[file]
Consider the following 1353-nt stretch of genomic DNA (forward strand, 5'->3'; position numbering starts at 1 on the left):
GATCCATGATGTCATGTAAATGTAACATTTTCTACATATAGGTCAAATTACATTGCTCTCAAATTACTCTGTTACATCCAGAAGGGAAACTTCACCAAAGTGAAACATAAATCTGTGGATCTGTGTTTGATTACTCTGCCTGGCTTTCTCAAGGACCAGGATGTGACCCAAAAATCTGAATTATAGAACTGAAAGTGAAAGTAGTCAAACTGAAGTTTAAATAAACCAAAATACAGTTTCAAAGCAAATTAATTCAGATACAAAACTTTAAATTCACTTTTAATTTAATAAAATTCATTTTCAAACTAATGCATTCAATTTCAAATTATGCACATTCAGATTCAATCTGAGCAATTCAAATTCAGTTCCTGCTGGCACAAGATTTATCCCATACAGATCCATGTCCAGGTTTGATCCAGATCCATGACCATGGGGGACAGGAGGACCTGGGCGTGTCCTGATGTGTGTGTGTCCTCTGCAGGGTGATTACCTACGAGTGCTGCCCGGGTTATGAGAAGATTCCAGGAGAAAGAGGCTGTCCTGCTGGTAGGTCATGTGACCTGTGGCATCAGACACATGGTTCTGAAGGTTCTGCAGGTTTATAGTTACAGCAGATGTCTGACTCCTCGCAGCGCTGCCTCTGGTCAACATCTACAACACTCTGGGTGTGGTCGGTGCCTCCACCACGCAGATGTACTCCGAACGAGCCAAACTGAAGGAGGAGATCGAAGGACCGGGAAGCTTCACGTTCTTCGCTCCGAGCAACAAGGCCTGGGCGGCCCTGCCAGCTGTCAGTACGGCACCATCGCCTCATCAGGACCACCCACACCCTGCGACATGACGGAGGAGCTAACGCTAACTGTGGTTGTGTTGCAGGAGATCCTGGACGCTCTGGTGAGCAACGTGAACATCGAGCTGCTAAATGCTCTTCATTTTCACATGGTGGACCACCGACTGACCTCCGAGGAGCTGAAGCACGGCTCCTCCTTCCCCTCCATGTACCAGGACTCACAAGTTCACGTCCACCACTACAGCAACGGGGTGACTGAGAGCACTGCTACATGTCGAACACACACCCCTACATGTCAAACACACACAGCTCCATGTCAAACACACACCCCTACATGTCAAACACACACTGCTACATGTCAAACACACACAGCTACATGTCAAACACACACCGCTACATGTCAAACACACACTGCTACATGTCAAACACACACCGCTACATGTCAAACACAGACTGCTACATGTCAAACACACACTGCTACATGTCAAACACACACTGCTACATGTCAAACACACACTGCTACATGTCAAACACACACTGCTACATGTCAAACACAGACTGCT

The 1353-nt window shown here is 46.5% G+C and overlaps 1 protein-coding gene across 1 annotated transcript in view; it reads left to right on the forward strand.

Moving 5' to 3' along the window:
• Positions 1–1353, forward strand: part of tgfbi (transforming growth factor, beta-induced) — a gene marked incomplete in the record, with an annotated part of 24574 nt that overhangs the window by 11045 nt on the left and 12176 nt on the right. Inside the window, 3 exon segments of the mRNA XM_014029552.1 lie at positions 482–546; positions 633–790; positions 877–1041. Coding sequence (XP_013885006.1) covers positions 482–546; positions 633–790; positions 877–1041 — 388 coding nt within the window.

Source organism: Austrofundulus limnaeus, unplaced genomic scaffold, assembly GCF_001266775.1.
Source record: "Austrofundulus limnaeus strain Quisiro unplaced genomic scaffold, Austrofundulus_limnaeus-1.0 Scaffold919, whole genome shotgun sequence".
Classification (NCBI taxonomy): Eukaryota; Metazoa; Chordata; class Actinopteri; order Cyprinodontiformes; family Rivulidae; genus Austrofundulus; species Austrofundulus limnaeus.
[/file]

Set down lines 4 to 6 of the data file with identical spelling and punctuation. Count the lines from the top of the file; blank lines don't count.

Moving 5' to 3' along the window:
• Positions 1–1353, forward strand: part of tgfbi (transforming growth factor, beta-induced) — a gene marked incomplete in the record, with an annotated part of 24574 nt that overhangs the window by 11045 nt on the left and 12176 nt on the right. Inside the window, 3 exon segments of the mRNA XM_014029552.1 lie at positions 482–546; positions 633–790; positions 877–1041. Coding sequence (XP_013885006.1) covers positions 482–546; positions 633–790; positions 877–1041 — 388 coding nt within the window.

Source organism: Austrofundulus limnaeus, unplaced genomic scaffold, assembly GCF_001266775.1.